“Have you no compassion?” I was asked on social media this week by whomever runs the Chester County Chamber of Business and Industry Twitter account, suggesting also that because I was getting “paid” that I didn’t care about small businesses.

As a small business owner entirely dependent on other small businesses to advertise — of course my revenue is in the toilet, which means so is my paycheck. It stinks. I have two kids in college, forced, despite having very “hands on” majors, to take most or all of their classes via Zoom, and are left isolated and deprived of a normal college experience. I’ve had to live as a virtual shut in — were I to get COVID-19 and give it to my health care provider wife, her whole practice, employees and patients would suffer.

Yes, we all have to make sacrifices to fight this thing. Apparently, my willingness to do so means I have no compassion for the corporate types who won’t make their numbers this quarter. What about the restaurants — those poor owners — they say?

What about them? The restaurant business is one of the few worse than the media business. Some 60% of new restaurants close in the first year – 80% within five years. They also spring up like weeds — so whatever number of eateries close in the coming weeks and months, they and the jobs they supplied will return when the economy gets better. I get that what is happening now is tough — but not nearly as tough as hundreds of thousands of people dying.

Restaurants and bars —and there’s no other way to say this – are deadly places right now for indoor service. There is no safe way to operate them unless building owners replace and rebuild their HVAC systems to rapidly pull air up and out of the building — adding HEPA filters and UVC light to the system is even better. But that doesn’t seem to be happening — so basically, these places are kill zones. Rough way to put it, but true.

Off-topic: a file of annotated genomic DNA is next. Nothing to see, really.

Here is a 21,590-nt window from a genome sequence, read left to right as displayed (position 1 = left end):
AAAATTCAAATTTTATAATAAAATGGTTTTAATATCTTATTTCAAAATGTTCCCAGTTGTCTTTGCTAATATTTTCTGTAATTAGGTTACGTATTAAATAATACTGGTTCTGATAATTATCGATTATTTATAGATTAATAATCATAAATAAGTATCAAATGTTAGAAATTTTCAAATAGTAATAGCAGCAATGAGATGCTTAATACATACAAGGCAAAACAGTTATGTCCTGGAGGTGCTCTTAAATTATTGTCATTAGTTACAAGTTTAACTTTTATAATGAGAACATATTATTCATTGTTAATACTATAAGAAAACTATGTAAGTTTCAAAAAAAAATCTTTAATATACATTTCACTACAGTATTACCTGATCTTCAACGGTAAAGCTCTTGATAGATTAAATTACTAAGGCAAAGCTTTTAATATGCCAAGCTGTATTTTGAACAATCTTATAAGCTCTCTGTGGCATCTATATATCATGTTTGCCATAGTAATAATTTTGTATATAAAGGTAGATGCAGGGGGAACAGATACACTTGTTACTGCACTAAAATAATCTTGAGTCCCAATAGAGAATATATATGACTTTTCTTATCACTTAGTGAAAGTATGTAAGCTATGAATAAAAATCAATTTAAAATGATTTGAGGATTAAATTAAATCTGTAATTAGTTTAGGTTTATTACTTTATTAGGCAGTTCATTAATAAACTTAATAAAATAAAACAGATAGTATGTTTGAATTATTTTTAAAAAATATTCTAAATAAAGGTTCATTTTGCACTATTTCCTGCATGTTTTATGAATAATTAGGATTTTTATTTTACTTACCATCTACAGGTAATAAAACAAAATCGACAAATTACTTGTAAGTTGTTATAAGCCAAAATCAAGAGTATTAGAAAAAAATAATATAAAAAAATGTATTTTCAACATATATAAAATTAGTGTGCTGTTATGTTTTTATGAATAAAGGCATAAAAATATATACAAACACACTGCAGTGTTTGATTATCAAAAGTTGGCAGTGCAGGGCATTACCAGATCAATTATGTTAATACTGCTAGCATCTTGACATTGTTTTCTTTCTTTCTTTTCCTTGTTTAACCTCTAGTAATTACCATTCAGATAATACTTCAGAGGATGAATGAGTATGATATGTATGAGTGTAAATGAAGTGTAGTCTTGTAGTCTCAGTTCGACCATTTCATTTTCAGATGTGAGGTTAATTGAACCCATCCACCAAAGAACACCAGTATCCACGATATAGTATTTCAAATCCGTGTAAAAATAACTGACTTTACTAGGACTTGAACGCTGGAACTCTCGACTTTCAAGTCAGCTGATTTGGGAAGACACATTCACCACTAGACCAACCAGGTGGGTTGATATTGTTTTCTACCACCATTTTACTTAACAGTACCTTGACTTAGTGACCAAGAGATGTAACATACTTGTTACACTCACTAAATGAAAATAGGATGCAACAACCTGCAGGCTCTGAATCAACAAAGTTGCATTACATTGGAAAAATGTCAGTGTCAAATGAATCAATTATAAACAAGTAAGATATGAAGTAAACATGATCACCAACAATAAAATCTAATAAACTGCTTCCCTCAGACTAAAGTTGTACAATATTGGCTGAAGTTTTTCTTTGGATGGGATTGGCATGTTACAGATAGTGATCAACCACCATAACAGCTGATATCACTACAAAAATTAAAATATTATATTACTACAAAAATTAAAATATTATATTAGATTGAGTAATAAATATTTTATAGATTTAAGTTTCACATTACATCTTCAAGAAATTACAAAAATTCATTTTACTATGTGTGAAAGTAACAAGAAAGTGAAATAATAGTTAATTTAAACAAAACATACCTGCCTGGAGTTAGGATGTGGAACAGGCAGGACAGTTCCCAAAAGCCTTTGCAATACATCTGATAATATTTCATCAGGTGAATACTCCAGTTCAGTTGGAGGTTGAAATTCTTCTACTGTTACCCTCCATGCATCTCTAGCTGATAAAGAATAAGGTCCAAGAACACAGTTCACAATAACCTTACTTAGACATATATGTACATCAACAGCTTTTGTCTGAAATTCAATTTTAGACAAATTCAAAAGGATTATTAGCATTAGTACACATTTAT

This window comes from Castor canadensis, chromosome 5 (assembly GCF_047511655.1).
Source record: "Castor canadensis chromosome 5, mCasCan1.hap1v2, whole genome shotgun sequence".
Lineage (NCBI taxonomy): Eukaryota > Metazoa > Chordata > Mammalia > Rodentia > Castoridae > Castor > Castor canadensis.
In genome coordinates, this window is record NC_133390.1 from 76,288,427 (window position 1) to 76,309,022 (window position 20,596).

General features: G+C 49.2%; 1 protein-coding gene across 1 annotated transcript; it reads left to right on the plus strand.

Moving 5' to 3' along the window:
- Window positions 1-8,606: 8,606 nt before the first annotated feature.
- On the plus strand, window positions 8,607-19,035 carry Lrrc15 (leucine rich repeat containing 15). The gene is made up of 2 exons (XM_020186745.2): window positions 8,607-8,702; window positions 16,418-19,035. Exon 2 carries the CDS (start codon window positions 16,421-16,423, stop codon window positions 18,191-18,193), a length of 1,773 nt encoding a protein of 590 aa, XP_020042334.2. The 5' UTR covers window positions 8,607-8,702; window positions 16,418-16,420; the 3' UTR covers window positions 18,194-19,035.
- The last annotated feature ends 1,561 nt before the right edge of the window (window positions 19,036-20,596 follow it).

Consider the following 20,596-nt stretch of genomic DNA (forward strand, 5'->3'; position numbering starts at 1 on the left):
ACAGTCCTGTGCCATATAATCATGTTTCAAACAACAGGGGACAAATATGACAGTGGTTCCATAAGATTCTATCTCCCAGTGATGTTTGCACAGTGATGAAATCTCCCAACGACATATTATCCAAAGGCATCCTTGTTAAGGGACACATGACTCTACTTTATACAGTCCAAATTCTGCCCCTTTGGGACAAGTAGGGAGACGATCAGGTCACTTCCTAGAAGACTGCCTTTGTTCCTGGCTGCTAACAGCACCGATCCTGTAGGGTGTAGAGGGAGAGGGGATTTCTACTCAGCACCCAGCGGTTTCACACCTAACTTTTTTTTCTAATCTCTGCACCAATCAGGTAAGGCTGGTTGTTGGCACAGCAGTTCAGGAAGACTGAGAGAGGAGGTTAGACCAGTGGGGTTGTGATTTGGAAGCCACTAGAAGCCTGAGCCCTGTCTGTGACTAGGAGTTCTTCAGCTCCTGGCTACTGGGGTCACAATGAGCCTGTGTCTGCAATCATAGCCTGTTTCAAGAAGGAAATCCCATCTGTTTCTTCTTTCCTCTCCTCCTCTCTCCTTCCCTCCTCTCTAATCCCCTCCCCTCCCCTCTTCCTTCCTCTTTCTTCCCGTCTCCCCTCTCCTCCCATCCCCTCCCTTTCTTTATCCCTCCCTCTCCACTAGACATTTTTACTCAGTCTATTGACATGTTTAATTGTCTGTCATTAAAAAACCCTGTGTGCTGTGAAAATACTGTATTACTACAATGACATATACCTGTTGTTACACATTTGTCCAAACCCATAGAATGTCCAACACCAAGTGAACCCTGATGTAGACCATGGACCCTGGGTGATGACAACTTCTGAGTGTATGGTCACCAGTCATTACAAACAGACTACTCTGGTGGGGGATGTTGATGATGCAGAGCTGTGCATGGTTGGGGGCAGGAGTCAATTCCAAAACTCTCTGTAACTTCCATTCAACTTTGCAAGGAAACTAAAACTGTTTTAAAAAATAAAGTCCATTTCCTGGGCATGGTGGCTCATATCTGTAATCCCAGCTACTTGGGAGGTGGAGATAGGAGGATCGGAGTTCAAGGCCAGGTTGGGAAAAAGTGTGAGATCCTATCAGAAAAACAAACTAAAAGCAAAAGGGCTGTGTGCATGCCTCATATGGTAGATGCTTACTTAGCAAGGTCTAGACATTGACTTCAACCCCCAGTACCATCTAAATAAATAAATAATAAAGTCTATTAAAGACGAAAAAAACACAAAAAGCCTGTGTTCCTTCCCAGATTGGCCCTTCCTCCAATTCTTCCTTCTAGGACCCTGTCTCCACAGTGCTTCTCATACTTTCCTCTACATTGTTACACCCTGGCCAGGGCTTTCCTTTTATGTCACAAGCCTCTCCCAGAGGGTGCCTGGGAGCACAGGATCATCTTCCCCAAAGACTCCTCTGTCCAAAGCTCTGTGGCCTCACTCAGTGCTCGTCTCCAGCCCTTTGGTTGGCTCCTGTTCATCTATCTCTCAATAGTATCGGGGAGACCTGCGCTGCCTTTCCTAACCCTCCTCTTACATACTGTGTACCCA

It stinks — it stinks for them, for concert venues, for movie theaters and the like. And yes, maybe the federal government should have come up with a way to bail the owners out — but if Trump and the GOP in Congress don’t have that level of compassion for these owners, why should I?

You know who I have compassion for? The single mom working as a restaurant server making all of $2.83 an hour before tips, working in enclosed spaces, often dealing with unmasked patrons (you can’t wear a mask while eating or drinking). I have compassion for an elementary school teacher with 30 years in, still passionate enough about her job to bring inspiration every day, who has to reckon with the idea that teaching her fourth grade class in-person might cost her life. I have compassion for hospital workers who keep dying from COVID-19 because they risked it all to treat patients, some of whom refused to wear masks.

We should be more closed than we are. But because of the temper tantrums of a few and a bald attempt to reelect Trump, we’re going to do things we shouldn’t — like reopen schools and lift restrictions.

In case you were wondering, we’re not doing great right now with COVID-19 — just as the cold weather is coming, when spreading will be at a maximum. We’re just slightly down from a peak in early September.

Opening up fully is going to make it much, much worse.

It’s a bad idea. Don’t take it from me, take it from a medical expert, someone on the front lines in Pennsylvania: